The new free trade agreement between the US, Canada and Mexico (USMCA) will not have full consensus from the automotive industry by July 1, according to Al Zapanta, CEO, US-Mexico Chamber of Commerce. Zapanta made the prediction during last week’s Livestream event from Ultima Media – Mexico Automotive Supply Chain in Focus.
“They’re talking about [the whole implementation of the USMCA] on July 1,” said Zapanta. “Well, that agreement will not be 100% approved. The automotive sector, which has the labour content [to be met], is not at full agreement and will be moved to next year, but the majority of the rest of the USMCA will move forward on July 1.”
The USMCA is using trade rules to drive higher wages by requiring that between 40-45% of automotive content be made by workers earning at least $16 per hour. However, as panellist Mauricio Alcocer, Mexico sales manager, CNW courier network pointed out, while Mexico has agreed to pass these new labour laws to give greater protection to workers, the current assembly wage in the country is only $7.34.
The USMCA also stipulates that vehicles must have 75% of their components manufactured in Mexico, the US or Canada to qualify for zero tariffs up from 62.5% under the North American Free Trade Agreement (Nafta).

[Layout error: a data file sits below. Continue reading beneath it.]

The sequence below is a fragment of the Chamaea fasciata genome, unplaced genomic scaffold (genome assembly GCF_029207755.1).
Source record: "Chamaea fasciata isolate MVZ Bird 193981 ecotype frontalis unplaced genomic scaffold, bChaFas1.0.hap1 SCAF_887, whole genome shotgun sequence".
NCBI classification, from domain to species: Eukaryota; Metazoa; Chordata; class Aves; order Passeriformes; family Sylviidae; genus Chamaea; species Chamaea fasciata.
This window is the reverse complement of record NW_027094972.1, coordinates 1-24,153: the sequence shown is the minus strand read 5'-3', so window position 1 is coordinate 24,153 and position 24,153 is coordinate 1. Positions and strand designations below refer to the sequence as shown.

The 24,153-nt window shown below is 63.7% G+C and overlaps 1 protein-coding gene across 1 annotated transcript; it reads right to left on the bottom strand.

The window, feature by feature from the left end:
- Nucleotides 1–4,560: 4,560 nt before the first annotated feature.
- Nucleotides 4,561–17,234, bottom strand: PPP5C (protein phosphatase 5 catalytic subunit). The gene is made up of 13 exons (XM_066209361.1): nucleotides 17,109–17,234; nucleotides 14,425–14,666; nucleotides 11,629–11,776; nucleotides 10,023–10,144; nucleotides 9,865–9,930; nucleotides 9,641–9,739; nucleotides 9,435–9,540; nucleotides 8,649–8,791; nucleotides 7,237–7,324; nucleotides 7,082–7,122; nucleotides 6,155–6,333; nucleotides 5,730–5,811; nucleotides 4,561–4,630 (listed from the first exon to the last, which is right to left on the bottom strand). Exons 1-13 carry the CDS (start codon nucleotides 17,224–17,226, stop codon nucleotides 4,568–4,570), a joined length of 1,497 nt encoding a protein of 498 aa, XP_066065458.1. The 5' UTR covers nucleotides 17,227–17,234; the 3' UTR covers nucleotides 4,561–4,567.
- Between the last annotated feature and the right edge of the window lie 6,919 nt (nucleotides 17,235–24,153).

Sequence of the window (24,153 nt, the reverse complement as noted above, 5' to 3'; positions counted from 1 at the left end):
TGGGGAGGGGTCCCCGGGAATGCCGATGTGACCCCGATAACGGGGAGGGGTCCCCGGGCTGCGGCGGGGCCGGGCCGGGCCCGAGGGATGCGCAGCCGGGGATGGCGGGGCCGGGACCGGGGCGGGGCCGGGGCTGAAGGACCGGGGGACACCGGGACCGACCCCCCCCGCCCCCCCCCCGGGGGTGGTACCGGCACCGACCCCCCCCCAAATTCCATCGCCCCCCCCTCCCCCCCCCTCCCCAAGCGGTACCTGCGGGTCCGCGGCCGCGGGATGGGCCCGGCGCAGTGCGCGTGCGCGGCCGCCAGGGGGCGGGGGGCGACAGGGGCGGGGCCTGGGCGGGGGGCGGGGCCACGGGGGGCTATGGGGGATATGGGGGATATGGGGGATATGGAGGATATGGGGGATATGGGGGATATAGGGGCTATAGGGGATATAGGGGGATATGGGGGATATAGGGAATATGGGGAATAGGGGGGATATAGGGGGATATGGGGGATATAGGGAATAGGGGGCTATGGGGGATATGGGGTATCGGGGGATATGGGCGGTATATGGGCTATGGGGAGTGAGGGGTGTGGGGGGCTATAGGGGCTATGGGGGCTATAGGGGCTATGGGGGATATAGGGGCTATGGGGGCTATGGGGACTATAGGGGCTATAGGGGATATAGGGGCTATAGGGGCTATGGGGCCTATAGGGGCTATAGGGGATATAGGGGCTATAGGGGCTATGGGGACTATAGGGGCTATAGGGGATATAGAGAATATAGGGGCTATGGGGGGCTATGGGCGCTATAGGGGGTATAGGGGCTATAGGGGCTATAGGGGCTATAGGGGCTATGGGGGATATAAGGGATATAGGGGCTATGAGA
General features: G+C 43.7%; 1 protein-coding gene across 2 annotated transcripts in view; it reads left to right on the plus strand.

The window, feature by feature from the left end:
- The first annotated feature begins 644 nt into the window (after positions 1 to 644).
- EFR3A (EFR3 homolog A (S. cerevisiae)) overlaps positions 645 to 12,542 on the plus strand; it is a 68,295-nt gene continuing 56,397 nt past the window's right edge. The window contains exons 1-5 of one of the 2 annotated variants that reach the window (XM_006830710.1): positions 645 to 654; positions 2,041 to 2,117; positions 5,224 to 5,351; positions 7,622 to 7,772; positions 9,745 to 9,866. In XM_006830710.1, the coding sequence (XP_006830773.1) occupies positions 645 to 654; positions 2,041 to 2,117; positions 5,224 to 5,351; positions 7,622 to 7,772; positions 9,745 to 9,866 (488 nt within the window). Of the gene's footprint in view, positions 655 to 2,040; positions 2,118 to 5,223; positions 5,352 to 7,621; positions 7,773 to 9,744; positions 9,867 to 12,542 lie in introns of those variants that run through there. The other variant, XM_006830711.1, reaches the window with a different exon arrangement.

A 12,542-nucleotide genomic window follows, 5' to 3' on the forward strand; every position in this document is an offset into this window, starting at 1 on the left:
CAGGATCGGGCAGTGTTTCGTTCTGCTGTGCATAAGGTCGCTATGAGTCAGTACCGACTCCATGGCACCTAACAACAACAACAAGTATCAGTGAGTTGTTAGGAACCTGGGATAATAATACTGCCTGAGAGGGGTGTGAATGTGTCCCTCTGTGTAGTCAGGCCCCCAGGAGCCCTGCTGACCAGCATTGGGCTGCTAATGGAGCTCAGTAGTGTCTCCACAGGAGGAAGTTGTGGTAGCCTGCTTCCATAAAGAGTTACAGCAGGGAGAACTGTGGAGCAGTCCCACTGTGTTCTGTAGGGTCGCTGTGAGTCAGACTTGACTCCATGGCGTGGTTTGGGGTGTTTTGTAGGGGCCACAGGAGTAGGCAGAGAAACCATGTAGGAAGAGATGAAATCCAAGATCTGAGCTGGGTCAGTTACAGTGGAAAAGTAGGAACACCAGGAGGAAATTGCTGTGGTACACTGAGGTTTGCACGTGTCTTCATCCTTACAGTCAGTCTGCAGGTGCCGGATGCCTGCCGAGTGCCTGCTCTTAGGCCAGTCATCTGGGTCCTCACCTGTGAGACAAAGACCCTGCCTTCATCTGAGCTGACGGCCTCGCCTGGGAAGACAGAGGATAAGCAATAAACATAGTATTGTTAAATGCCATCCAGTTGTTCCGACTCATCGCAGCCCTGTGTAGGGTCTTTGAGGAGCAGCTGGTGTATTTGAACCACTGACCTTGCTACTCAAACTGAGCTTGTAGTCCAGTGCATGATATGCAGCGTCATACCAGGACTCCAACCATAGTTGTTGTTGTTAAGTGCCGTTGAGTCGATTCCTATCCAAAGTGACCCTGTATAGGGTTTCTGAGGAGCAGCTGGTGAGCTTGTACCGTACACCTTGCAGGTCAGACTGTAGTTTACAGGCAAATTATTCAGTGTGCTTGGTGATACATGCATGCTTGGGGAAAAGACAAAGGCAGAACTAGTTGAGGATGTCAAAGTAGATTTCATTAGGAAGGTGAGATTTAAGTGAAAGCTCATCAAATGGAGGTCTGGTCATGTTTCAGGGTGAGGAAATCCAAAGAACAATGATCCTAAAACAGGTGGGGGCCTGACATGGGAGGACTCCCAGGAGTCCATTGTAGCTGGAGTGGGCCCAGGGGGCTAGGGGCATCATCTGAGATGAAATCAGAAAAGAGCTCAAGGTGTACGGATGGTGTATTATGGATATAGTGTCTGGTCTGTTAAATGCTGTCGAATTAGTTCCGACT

Zapanta said the US-Mexico Chamber of Commerce was still working on regulatory and enforcement procedures related to automotive and labour enforcement, but that it would be “worked through” over the next 18 months.
Speaking to Automotive Logistics, David Henry, head of operations for LSP GlobalTranz, Mexico said: “Repairing the frayed supply chains will be an early test for the free-trade agreement. Companies face a tremendous challenge to comply with USMCA mandates in time for the July 1 deadline, while also dealing with supply chain disruptions brought on by the pandemic.
”The automotive sector was already expecting production costs to increase because of new content and wage rules in the trade pact. Now there will be more urgency to mitigate those costs by exploring changes in their supply chain and supplier base.”
As well as grappling with the impact of the USMCA, Mexico’s automotive industry is now beginning to exit the coronavirus lockdown, meaning OEMs can begin reconnecting supply chains between the country and the rest of North America, which depends heavily on parts made south of the US border. However, Zapanta was critical of the fact that during nearly two months of inactivity the country’s automotive sector was not considered an essential service by its government, as was the case in the US and Canada.
He said that that failure had affected jobs and cross-border trade. It has also had a damaging impact on production. Output in Mexico dropped 98.8% year-on-year to an all-time low of 3,722 units in April 2020, according to analyst firm Trading Economics.
Regarding the future of the country’s economy, Zapanta warned it was sliding into recession. As evidence he pointed out that Mexico’s state-run oil firm Pemex was now “down at junk bond level” and the Peso was at 24 to one with the US dollar.